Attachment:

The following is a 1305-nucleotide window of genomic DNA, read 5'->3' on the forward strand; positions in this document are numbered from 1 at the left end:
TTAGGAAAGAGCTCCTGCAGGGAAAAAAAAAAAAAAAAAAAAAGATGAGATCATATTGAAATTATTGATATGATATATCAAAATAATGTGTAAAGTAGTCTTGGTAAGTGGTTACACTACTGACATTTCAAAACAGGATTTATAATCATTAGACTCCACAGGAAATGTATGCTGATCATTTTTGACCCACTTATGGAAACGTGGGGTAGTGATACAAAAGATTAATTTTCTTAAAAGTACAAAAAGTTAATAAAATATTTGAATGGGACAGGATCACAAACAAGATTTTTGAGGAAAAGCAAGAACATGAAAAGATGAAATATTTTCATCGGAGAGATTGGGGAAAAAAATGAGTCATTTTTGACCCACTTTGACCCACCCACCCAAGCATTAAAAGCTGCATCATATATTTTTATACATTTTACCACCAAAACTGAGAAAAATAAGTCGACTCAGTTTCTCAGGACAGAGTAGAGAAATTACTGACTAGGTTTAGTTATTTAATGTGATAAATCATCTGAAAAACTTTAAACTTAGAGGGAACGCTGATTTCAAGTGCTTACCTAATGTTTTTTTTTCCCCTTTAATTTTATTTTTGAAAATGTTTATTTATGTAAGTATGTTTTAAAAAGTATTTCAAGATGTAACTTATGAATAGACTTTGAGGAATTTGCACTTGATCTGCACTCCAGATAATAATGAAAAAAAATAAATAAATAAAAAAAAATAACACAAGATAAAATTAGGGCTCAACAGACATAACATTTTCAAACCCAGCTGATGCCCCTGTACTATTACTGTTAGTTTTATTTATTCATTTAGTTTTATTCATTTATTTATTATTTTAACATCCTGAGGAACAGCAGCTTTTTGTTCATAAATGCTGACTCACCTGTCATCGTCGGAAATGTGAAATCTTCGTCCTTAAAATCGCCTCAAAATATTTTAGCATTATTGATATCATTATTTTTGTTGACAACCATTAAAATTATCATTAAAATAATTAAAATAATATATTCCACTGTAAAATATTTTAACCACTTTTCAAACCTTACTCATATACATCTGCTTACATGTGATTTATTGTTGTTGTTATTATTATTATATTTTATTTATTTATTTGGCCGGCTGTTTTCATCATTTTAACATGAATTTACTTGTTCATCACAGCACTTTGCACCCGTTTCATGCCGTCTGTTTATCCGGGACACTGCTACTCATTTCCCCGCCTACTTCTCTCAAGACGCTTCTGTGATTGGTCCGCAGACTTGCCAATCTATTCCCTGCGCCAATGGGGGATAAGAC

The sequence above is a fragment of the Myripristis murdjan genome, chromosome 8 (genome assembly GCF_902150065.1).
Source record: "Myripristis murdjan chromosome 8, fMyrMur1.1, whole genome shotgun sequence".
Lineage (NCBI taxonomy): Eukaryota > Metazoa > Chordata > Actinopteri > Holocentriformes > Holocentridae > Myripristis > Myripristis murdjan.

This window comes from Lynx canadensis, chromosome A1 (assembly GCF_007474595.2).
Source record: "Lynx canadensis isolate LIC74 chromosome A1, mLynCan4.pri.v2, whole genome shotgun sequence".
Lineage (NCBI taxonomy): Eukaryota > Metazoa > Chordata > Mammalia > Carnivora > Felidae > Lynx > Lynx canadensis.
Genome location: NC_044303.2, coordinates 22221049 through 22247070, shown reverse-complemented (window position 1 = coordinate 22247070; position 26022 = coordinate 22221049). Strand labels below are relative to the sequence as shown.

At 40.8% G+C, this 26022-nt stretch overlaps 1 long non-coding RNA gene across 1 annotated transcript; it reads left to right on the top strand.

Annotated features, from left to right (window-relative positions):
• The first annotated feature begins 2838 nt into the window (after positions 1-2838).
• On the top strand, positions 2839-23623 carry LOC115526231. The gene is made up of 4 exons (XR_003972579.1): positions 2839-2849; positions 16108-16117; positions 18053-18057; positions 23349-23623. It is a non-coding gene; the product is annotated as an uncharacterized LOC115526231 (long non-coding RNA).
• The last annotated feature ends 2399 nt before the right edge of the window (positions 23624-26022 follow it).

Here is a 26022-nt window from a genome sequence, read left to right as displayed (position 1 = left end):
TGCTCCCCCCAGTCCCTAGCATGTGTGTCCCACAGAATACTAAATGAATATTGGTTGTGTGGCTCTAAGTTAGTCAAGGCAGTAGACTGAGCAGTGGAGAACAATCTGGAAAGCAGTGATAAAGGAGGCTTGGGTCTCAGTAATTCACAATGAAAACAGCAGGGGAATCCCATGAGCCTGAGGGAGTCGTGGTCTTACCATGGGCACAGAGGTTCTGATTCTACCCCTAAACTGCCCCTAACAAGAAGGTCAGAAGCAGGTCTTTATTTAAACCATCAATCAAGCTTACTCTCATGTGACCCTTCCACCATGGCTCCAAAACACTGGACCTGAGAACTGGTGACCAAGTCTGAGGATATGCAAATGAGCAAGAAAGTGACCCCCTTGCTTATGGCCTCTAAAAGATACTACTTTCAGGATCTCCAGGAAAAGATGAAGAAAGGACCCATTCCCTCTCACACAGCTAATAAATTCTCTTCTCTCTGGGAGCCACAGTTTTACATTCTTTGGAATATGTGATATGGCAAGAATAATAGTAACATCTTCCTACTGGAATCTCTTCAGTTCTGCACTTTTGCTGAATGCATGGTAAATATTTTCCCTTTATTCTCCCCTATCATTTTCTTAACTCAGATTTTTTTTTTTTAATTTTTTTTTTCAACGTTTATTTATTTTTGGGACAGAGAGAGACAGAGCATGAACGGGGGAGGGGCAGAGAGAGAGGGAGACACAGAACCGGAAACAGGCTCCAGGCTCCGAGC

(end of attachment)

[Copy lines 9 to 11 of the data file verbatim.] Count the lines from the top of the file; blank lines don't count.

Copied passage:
Genome location: NC_044303.2, coordinates 22221049 through 22247070, shown reverse-complemented (window position 1 = coordinate 22247070; position 26022 = coordinate 22221049). Strand labels below are relative to the sequence as shown.

At 40.8% G+C, this 26022-nt stretch overlaps 1 long non-coding RNA gene across 1 annotated transcript; it reads left to right on the top strand.

Annotated features, from left to right (window-relative positions):